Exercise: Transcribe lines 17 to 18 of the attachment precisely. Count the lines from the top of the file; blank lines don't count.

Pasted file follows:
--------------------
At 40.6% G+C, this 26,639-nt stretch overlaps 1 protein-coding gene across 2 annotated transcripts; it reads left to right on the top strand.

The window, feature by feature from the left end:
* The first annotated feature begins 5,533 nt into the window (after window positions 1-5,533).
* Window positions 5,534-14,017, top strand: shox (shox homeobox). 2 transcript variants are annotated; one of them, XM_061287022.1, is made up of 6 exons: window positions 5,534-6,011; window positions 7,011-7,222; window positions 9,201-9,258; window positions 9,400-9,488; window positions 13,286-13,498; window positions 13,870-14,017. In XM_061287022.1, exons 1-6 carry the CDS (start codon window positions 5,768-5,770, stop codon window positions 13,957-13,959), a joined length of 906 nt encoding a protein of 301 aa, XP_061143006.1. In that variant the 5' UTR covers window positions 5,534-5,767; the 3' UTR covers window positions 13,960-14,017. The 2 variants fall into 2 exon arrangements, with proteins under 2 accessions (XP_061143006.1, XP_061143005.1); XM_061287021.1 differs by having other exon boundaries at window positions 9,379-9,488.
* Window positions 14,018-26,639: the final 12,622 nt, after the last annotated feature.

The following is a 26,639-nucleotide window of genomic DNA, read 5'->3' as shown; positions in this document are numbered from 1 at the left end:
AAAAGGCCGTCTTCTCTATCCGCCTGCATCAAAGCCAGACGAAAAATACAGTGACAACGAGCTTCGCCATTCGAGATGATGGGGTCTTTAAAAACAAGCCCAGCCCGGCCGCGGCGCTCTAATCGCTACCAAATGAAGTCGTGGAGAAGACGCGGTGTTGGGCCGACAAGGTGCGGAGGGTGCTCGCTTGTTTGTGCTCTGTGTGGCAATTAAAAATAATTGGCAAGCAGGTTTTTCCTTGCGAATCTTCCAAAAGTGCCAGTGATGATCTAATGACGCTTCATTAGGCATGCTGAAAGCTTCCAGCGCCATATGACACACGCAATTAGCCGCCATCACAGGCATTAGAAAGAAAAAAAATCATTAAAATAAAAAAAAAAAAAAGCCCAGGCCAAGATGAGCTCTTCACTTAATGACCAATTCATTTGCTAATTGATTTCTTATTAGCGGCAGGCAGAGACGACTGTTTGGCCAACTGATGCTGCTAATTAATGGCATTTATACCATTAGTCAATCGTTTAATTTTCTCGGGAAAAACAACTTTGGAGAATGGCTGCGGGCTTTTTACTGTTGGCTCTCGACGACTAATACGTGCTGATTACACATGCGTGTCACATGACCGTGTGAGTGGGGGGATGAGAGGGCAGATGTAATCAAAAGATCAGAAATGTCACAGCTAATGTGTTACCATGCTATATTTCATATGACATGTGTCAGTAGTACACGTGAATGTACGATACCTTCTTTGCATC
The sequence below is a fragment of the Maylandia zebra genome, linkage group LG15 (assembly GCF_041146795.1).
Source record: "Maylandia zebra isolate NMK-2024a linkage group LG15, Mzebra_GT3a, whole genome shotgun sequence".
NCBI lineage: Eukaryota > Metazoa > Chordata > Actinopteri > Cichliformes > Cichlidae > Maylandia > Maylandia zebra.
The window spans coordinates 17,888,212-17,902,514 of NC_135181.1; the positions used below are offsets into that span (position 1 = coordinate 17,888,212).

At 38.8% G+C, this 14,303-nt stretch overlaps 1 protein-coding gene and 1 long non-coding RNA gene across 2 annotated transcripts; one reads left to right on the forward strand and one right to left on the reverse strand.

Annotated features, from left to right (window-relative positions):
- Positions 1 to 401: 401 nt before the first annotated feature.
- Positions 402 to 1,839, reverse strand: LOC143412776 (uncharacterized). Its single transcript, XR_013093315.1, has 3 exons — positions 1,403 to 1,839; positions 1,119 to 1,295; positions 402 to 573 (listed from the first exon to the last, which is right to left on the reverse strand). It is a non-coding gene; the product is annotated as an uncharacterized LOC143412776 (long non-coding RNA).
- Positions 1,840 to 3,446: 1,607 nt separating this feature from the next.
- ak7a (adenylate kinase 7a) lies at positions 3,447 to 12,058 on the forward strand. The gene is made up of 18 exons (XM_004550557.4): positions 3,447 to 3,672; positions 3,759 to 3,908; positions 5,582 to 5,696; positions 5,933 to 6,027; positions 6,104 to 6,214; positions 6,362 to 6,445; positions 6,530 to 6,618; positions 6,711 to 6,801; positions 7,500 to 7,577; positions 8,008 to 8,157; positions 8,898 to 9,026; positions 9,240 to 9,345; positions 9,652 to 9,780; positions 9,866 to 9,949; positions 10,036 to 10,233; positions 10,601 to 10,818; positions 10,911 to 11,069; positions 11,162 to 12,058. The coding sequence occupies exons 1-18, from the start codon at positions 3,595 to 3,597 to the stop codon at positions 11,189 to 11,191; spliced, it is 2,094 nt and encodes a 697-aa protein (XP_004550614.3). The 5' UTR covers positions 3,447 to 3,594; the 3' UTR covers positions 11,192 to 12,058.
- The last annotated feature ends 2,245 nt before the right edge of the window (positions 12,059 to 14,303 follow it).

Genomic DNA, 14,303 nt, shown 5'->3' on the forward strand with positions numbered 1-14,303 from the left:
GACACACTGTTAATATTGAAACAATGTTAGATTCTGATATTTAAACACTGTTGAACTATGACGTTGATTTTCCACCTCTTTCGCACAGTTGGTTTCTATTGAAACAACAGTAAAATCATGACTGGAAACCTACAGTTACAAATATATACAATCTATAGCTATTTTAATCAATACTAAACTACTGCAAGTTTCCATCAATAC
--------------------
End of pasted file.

- ak7a (adenylate kinase 7a) lies at positions 3,447 to 12,058 on the forward strand. The gene is made up of 18 exons (XM_004550557.4): positions 3,447 to 3,672; positions 3,759 to 3,908; positions 5,582 to 5,696; positions 5,933 to 6,027; positions 6,104 to 6,214; positions 6,362 to 6,445; positions 6,530 to 6,618; positions 6,711 to 6,801; positions 7,500 to 7,577; positions 8,008 to 8,157; positions 8,898 to 9,026; positions 9,240 to 9,345; positions 9,652 to 9,780; positions 9,866 to 9,949; positions 10,036 to 10,233; positions 10,601 to 10,818; positions 10,911 to 11,069; positions 11,162 to 12,058. The coding sequence occupies exons 1-18, from the start codon at positions 3,595 to 3,597 to the stop codon at positions 11,189 to 11,191; spliced, it is 2,094 nt and encodes a 697-aa protein (XP_004550614.3). The 5' UTR covers positions 3,447 to 3,594; the 3' UTR covers positions 11,192 to 12,058.
- The last annotated feature ends 2,245 nt before the right edge of the window (positions 12,059 to 14,303 follow it).